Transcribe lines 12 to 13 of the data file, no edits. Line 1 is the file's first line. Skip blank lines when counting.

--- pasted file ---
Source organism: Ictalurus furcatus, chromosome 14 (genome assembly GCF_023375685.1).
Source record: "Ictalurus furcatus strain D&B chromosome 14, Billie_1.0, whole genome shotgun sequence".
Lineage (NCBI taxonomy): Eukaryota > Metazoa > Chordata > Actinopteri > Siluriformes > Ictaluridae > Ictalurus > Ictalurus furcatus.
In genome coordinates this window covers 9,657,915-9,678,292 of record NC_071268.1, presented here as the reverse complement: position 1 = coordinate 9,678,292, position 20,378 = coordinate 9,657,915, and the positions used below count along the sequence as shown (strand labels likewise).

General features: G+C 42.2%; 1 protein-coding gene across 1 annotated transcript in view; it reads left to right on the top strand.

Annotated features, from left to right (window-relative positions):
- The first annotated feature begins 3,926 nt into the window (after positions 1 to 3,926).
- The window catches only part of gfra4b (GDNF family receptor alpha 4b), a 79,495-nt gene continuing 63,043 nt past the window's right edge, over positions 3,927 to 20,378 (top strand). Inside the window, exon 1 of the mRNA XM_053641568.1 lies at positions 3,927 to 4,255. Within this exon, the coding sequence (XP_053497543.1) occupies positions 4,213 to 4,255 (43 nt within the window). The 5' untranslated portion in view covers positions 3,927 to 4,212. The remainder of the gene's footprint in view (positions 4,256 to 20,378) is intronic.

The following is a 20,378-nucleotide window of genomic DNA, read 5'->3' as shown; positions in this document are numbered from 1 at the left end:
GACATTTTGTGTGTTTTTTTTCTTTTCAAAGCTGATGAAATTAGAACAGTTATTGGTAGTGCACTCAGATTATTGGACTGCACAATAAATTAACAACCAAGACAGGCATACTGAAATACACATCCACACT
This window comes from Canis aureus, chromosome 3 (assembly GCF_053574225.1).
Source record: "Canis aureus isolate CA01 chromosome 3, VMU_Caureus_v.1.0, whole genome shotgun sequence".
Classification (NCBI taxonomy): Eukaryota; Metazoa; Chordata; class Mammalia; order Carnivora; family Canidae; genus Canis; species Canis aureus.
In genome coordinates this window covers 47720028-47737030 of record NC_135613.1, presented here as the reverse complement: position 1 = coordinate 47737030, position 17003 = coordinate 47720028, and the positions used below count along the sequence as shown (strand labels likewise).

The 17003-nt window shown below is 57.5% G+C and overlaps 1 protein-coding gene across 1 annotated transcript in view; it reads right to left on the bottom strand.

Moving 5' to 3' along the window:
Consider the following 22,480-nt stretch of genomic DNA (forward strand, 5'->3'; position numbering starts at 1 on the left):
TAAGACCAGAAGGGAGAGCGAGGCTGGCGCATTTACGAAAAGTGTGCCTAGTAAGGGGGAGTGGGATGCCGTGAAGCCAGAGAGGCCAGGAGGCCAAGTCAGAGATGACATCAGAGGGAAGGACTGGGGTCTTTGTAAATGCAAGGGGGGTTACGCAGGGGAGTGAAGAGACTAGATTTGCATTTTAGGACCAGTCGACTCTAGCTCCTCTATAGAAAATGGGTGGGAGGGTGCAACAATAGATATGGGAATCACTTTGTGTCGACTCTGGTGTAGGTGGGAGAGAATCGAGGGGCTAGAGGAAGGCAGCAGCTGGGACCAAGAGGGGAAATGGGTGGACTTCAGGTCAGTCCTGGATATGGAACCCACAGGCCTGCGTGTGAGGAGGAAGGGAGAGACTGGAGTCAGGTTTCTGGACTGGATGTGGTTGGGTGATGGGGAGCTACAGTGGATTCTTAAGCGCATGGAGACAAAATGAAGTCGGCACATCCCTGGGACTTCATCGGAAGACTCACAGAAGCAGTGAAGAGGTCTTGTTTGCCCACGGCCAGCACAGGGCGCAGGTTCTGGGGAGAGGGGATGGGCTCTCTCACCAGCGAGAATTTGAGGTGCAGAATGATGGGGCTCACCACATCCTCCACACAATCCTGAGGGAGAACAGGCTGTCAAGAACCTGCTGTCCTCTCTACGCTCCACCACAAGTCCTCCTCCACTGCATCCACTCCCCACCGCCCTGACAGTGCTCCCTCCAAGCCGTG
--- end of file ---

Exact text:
Source record: "Canis aureus isolate CA01 chromosome 3, VMU_Caureus_v.1.0, whole genome shotgun sequence".
Classification (NCBI taxonomy): Eukaryota; Metazoa; Chordata; class Mammalia; order Carnivora; family Canidae; genus Canis; species Canis aureus.